Fri 19 Oct 2007
Lloyd’s of London’s 360 Reports on Climate Change and Risk Reports. Lloyd’s reports that the insurance industry should start planning and modeling now for a higher level of losses across the world by the middle of the century as both the severity and frequency of weather events increase. The alternative – waiting until definitive scientific pronouncements on impact at a regional level or likelihood of catastrophic change are available – seems like an increasingly risky strategy.
Excerpt from the Lloyd’s 360 Rapid Climate Change Report:
“Until now, we have tended to think of climate change as a gradual phenomenon which will take place slowly over a long period of hundreds – or perhaps thousands – of years. In turn, this thinking is likely to influence how we forecast and prepare for climate related loss, with the impact expected to be felt evenly over time, and any increase in loss taking place incrementally. In fact, the latest science presented in this report suggests that climate change is likely to bring increasingly dramatic, and possibly rapid, effects at a local level, which differ in their intensity and even in their outcome. In addition, a growing number of potential feedback mechanisms within the climate have the capacity to cause tipping points in the system and speed change further. While we cannot yet determine what the exact impact of climate change will be, the evidence is increasing to suggest we will see tangible change within our lifetime, and insurers and business should begin to consider and prepare for the range of outcomes now.”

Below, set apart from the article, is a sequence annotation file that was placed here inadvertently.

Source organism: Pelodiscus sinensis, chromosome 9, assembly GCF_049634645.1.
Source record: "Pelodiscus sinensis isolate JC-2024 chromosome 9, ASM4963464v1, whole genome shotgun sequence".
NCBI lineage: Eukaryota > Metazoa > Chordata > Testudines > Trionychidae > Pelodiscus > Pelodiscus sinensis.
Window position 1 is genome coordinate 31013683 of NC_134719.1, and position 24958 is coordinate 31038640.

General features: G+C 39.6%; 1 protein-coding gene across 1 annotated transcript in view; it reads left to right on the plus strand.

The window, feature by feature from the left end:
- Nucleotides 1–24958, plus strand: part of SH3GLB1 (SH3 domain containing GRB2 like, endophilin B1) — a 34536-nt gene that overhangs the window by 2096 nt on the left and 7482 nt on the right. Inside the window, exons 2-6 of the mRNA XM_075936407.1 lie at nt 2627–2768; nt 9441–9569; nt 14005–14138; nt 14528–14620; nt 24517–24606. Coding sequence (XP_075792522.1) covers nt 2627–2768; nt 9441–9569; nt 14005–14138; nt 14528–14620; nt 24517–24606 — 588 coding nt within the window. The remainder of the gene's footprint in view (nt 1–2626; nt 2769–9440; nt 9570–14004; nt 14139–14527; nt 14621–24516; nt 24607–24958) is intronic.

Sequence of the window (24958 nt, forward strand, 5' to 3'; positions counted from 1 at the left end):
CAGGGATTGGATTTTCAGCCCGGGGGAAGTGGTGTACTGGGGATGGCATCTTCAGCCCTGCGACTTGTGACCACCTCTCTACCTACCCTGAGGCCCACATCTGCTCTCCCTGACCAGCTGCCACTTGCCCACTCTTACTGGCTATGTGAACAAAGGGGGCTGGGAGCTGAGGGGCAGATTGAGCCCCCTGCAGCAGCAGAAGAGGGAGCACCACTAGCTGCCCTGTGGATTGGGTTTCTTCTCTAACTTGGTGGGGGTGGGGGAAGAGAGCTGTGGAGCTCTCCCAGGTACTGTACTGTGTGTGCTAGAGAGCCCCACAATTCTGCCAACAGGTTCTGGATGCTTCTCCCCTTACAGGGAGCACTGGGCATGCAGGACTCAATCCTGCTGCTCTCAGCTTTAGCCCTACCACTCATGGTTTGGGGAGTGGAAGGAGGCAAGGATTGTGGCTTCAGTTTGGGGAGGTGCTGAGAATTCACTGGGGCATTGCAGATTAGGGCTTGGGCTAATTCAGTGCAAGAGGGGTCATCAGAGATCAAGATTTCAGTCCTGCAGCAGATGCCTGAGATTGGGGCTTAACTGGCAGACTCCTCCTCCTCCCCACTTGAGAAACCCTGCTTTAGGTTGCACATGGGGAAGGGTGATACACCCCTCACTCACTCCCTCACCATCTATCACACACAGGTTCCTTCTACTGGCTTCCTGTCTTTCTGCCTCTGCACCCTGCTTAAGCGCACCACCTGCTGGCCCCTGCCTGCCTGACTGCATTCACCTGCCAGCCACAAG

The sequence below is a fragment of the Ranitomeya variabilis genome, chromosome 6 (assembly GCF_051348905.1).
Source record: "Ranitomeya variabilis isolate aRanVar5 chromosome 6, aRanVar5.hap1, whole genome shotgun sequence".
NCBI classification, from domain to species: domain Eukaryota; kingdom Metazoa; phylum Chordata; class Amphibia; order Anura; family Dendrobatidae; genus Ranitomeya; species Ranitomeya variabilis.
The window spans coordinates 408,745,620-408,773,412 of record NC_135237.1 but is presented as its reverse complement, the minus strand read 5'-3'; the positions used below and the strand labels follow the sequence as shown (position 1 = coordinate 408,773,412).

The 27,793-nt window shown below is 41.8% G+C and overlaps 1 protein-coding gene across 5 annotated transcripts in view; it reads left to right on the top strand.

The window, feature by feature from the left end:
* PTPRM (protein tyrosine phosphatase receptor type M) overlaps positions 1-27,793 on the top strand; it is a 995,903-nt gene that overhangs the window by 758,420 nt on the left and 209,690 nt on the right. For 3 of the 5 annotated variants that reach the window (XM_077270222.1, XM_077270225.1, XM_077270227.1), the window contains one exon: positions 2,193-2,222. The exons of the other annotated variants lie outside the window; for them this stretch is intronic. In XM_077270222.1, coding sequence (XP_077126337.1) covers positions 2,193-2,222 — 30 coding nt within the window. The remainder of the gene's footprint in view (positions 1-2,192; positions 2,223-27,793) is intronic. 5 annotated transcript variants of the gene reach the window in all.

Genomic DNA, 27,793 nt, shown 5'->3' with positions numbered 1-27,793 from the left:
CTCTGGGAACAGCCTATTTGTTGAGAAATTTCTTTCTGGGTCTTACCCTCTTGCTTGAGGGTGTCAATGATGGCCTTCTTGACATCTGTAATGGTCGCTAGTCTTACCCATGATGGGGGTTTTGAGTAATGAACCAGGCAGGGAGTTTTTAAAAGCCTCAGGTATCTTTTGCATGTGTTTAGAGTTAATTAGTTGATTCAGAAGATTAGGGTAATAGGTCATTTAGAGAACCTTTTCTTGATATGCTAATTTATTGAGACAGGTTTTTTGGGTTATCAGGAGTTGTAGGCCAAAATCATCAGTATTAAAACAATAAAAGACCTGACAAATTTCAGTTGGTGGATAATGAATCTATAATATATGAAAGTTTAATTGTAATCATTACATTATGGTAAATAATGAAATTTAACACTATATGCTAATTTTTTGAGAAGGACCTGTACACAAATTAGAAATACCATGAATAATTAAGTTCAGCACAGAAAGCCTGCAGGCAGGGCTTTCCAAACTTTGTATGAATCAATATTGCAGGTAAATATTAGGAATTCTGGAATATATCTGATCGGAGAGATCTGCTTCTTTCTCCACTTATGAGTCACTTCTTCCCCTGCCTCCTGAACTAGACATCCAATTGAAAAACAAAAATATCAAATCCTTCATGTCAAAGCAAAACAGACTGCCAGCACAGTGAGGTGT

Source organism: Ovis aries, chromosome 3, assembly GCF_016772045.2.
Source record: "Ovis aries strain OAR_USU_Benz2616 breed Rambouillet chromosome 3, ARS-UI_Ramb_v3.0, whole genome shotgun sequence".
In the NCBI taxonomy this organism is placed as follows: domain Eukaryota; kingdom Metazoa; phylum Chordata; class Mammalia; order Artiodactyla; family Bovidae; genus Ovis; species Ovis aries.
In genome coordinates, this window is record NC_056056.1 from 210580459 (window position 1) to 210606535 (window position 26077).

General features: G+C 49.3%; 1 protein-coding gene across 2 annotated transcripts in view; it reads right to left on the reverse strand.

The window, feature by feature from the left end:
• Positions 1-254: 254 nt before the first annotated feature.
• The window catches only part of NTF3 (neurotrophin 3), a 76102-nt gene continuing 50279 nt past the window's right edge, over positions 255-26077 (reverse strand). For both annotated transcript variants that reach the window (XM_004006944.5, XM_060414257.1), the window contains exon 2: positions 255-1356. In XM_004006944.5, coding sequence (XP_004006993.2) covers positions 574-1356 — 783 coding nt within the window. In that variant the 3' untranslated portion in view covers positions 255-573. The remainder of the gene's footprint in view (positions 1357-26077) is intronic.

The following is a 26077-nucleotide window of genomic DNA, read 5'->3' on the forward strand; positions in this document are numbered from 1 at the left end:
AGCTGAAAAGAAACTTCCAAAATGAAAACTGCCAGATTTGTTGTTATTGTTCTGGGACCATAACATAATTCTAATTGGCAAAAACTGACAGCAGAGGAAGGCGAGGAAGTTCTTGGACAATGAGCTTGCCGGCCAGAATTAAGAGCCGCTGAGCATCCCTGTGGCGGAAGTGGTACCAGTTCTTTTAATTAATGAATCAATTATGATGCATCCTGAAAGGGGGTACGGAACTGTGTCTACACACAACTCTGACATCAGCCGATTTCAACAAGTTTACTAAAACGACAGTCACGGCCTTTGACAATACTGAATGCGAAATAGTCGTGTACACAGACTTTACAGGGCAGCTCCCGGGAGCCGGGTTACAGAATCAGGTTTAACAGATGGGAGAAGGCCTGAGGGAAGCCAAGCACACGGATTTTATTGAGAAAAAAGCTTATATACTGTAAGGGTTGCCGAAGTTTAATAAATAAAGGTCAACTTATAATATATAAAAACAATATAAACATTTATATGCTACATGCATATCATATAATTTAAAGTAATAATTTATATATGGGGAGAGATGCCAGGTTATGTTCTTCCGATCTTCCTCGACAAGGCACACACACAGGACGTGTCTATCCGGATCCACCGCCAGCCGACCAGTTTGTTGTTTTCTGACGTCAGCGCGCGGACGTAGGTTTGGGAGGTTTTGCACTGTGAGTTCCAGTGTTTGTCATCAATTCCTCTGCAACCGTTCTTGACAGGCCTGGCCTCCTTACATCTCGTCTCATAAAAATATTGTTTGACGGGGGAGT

With a wealth of new research becoming available recently, the global insurance sector and the wider business community should factor the latest science into its business planning.
- Global warming is not only changing the average climate, but will also make it more erratic which should be of particular concern to the insurance industry.
- As climate change takes hold, insurers and businesses should therefore keep a close watch on future developments, and be prepared to revise their longer term strategies regularly.
- While not all of the increased risks may result in huge losses which significantly damage the capital of the insurance industry, increased unexpected attritional losses could certainly impact financial performance on a regular basis.